Drones, Baby, Drones

Drama going beyond journalism at the Arcola theatre in London, until 26 November, Box Office: 0207 503 1646

Richard Norton-Taylor
22 November 2016

Theatre can be an extension of journalism, a wonderful platform to explain, warn, make a case, with the added stimulus of live performances and live audiences.

These two short, powerful, and important, plays are built around fictional episodes but to drive the point home that they are embedded in fact. Both are introduced by verbatim extracts from an interview with Clive Stafford Smith, founder of the human rights group, Reprieve.

The overall title of the double bill is taken from a quote from former US defence secretary, Robert Gates. We have entered the ‘drone age’ says Stafford Smith, who makes the point that the British government, as well as the US government, has drawn up a ‘kill list’ of targets for drone strikes. In Washington, they have been decided at weekly Tuesday meetings in the White House.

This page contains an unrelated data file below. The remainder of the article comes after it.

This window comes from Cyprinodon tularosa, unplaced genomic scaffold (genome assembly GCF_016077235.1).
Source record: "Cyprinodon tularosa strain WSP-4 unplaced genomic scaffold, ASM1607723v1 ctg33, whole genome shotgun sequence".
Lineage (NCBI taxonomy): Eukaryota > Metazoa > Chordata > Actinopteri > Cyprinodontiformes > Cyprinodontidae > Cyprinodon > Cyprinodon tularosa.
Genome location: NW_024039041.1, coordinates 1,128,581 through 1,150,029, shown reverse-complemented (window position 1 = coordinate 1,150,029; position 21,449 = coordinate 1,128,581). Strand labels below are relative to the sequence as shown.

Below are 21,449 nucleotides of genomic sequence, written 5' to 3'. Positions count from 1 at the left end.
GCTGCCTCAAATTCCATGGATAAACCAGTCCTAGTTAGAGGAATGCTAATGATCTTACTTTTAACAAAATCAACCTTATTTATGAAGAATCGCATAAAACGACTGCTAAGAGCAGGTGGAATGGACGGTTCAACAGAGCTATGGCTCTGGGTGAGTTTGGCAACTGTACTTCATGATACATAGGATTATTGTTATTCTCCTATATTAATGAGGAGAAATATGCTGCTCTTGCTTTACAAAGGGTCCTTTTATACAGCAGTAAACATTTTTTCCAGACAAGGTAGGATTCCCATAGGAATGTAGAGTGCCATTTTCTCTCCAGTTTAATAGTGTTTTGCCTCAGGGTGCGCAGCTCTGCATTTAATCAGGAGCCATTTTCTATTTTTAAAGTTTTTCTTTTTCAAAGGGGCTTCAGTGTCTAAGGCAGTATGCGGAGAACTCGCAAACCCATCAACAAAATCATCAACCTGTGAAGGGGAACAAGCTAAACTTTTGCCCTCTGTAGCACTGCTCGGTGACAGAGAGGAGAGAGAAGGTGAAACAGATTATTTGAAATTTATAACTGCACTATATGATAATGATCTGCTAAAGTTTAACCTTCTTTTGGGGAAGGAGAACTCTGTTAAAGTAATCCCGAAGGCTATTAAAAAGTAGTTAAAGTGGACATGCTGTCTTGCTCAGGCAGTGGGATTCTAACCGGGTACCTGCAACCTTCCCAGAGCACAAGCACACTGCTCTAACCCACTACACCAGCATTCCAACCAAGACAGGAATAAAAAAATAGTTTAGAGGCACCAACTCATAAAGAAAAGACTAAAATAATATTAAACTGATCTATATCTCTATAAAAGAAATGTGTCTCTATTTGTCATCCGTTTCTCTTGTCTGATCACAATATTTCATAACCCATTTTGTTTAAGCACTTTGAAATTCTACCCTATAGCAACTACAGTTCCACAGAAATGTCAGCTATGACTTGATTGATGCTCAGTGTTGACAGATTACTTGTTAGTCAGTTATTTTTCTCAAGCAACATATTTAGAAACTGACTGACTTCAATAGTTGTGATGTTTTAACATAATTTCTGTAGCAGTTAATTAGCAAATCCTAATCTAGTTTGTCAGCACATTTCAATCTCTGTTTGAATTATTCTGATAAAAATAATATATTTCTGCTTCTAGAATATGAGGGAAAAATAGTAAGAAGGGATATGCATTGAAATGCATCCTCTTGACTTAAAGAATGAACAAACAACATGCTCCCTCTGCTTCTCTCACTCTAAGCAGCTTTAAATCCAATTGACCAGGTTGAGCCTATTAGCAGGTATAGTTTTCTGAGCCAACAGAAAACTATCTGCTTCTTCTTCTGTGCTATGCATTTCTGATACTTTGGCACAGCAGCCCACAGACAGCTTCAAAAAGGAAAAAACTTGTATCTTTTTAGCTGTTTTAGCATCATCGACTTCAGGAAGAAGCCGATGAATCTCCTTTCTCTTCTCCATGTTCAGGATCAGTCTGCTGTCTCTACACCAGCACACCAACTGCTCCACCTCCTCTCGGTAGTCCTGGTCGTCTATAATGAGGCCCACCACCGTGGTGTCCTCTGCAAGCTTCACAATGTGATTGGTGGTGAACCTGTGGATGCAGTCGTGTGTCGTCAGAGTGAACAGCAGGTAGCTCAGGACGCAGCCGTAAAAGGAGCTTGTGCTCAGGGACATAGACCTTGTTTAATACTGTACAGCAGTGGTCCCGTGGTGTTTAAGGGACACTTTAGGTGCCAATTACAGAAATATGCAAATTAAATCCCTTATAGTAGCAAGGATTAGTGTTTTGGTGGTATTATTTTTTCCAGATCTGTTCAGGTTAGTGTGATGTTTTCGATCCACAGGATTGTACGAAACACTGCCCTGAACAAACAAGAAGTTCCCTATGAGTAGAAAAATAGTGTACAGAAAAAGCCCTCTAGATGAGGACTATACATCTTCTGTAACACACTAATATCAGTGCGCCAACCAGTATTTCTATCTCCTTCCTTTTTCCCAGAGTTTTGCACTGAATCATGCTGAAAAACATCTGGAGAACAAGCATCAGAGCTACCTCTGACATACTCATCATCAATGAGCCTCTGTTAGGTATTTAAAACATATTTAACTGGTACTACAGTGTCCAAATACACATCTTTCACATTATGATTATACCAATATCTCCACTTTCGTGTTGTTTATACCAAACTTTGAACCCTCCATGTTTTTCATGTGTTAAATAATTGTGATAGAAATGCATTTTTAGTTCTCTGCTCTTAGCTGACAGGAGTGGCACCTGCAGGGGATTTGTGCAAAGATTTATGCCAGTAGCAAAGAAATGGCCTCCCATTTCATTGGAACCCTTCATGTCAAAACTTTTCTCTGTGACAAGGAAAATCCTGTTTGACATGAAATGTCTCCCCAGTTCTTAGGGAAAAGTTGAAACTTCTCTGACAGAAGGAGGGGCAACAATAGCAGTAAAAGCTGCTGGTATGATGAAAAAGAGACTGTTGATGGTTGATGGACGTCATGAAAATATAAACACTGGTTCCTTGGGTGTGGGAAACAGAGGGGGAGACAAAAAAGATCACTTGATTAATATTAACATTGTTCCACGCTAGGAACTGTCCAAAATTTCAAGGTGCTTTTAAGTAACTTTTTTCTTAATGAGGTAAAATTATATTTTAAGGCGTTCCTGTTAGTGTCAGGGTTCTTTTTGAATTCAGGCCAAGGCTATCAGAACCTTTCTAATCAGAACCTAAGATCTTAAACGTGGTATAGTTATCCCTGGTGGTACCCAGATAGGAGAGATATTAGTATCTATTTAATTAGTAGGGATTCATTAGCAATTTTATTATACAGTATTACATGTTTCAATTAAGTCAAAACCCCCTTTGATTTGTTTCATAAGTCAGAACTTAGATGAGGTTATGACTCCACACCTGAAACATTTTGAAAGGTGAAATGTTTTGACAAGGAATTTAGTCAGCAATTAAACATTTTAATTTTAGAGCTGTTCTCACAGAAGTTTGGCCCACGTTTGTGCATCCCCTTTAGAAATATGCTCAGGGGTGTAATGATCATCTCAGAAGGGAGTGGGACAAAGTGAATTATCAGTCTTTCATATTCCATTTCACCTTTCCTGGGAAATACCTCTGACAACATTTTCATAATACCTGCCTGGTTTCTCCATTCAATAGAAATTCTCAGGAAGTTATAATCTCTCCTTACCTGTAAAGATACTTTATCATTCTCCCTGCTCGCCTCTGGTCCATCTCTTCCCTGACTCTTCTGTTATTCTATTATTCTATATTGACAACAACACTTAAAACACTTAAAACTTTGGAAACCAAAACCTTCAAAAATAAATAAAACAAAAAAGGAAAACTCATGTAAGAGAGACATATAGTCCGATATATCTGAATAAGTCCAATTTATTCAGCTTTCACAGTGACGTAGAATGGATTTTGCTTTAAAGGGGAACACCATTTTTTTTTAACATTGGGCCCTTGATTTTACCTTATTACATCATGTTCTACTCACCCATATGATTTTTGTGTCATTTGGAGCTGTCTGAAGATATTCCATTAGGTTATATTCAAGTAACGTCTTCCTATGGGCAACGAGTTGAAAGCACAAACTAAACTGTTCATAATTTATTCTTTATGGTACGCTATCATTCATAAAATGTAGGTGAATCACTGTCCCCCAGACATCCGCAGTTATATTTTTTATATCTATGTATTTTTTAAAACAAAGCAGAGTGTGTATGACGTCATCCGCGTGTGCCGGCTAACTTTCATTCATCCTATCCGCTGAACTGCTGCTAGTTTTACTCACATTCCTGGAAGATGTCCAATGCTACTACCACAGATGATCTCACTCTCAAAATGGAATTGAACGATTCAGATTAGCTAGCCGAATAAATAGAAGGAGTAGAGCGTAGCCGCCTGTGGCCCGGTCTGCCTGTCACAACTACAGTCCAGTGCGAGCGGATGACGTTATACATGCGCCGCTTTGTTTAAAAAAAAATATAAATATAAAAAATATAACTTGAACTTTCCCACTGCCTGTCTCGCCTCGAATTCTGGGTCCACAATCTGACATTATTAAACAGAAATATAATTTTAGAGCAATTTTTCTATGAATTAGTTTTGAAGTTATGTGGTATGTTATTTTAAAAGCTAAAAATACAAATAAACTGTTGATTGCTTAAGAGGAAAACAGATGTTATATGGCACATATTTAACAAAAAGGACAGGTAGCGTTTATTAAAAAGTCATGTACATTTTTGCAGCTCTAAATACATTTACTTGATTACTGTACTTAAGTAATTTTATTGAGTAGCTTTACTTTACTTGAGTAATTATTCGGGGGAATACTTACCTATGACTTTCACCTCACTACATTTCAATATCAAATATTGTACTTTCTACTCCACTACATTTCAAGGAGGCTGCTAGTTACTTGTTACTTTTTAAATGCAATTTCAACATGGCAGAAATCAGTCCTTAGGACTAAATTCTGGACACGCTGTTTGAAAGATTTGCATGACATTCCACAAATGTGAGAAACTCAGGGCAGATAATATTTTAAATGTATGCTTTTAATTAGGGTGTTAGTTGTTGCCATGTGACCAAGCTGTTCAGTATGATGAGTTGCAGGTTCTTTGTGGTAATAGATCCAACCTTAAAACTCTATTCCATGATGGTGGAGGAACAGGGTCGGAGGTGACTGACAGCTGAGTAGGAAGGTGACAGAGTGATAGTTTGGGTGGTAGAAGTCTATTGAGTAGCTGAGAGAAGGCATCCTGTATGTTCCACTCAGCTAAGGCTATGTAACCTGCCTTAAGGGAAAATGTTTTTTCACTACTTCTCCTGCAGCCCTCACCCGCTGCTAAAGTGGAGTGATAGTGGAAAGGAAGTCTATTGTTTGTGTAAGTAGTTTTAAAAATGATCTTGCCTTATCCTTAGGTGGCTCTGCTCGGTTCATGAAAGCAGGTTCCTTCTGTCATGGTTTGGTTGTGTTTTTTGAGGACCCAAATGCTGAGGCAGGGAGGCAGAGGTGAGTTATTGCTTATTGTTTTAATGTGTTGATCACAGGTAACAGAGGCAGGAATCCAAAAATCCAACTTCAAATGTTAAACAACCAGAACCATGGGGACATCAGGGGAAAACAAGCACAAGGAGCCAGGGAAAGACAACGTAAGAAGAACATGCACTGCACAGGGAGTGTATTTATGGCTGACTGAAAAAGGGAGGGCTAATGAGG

Both plays mix the personal and the professional – the tension between personal relationships and responsibility for pressing a button that will unleash a weapon on the drone thousands of miles away, between bravado and bathos.

In the first play, This Tuesday, by Ron Hutchinson and the journalist, Christina Lamb, a CIA operator watches over her daughter badly injured in a car crash as she argues with a colleague concerned about the legality of drone strikes. The second play, The Kid, is written by David Greig. He engages you with increasingly engrossing dialogue as the characters meet to celebrate a personal event and an apparently successful drone strike. It ends with a searing intervention by the newly pregnant partner of a drone operator, played by Rose Reynolds.      

The direction by Nicolas Kent (This Tuesday) and Mehmet Ergen (The Kid) is sharp, unfussy, and refreshing. The entire cast of Rose Reynolds, Tom McKay, Anne Adams, Joseph Balderamma, Sam Dale, and Raj Ghatak, is strong and credible.

Both pieces are set in the US. They made me think I would like to be a fly on the wall hearing discussions and debates among British operators of drones – or, rather ‘remotely-piloted air systems’ which the Ministry of Defence insists on calling them, to distance the UK from similar US operations.

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